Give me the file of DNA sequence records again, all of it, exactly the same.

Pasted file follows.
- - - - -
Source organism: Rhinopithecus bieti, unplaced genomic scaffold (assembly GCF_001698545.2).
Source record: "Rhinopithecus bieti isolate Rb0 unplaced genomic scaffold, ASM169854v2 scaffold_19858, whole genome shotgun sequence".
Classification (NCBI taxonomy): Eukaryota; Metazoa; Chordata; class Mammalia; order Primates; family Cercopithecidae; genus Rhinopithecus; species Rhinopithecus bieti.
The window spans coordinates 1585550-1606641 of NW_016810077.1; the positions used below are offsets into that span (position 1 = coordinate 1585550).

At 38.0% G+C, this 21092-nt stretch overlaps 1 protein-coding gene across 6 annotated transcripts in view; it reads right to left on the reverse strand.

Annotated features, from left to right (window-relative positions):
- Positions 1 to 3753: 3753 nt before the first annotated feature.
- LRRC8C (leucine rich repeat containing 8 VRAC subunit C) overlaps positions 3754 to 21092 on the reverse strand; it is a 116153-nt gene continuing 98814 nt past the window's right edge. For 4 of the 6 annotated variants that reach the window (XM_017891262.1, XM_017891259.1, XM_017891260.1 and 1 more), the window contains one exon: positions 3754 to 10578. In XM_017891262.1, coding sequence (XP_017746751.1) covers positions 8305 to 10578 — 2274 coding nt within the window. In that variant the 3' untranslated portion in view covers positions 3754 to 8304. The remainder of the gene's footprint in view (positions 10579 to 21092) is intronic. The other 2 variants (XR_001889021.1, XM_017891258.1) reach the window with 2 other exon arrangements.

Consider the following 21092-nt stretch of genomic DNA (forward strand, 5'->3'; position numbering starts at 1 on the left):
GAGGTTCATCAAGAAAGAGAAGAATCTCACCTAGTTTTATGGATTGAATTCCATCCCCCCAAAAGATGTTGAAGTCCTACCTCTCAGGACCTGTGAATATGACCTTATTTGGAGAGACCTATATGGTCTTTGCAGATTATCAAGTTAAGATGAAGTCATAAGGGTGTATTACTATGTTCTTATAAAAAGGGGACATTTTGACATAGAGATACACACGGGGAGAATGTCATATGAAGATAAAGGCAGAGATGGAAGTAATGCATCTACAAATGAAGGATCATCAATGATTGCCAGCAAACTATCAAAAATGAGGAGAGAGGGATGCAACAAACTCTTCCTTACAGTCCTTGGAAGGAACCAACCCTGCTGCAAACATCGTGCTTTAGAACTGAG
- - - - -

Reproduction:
Source organism: Rhinopithecus bieti, unplaced genomic scaffold (assembly GCF_001698545.2).
Source record: "Rhinopithecus bieti isolate Rb0 unplaced genomic scaffold, ASM169854v2 scaffold_19858, whole genome shotgun sequence".
Classification (NCBI taxonomy): Eukaryota; Metazoa; Chordata; class Mammalia; order Primates; family Cercopithecidae; genus Rhinopithecus; species Rhinopithecus bieti.
The window spans coordinates 1585550-1606641 of NW_016810077.1; the positions used below are offsets into that span (position 1 = coordinate 1585550).

At 38.0% G+C, this 21092-nt stretch overlaps 1 protein-coding gene across 6 annotated transcripts in view; it reads right to left on the reverse strand.

Annotated features, from left to right (window-relative positions):
- Positions 1 to 3753: 3753 nt before the first annotated feature.
- LRRC8C (leucine rich repeat containing 8 VRAC subunit C) overlaps positions 3754 to 21092 on the reverse strand; it is a 116153-nt gene continuing 98814 nt past the window's right edge. For 4 of the 6 annotated variants that reach the window (XM_017891262.1, XM_017891259.1, XM_017891260.1 and 1 more), the window contains one exon: positions 3754 to 10578. In XM_017891262.1, coding sequence (XP_017746751.1) covers positions 8305 to 10578 — 2274 coding nt within the window. In that variant the 3' untranslated portion in view covers positions 3754 to 8304. The remainder of the gene's footprint in view (positions 10579 to 21092) is intronic. The other 2 variants (XR_001889021.1, XM_017891258.1) reach the window with 2 other exon arrangements.

Consider the following 21092-nt stretch of genomic DNA (forward strand, 5'->3'; position numbering starts at 1 on the left):
GAGGTTCATCAAGAAAGAGAAGAATCTCACCTAGTTTTATGGATTGAATTCCATCCCCCCAAAAGATGTTGAAGTCCTACCTCTCAGGACCTGTGAATATGACCTTATTTGGAGAGACCTATATGGTCTTTGCAGATTATCAAGTTAAGATGAAGTCATAAGGGTGTATTACTATGTTCTTATAAAAAGGGGACATTTTGACATAGAGATACACACGGGGAGAATGTCATATGAAGATAAAGGCAGAGATGGAAGTAATGCATCTACAAATGAAGGATCATCAATGATTGCCAGCAAACTATCAAAAATGAGGAGAGAGGGATGCAACAAACTCTTCCTTACAGTCCTTGGAAGGAACCAACCCTGCTGCAAACATCGTGCTTTAGAACTGAG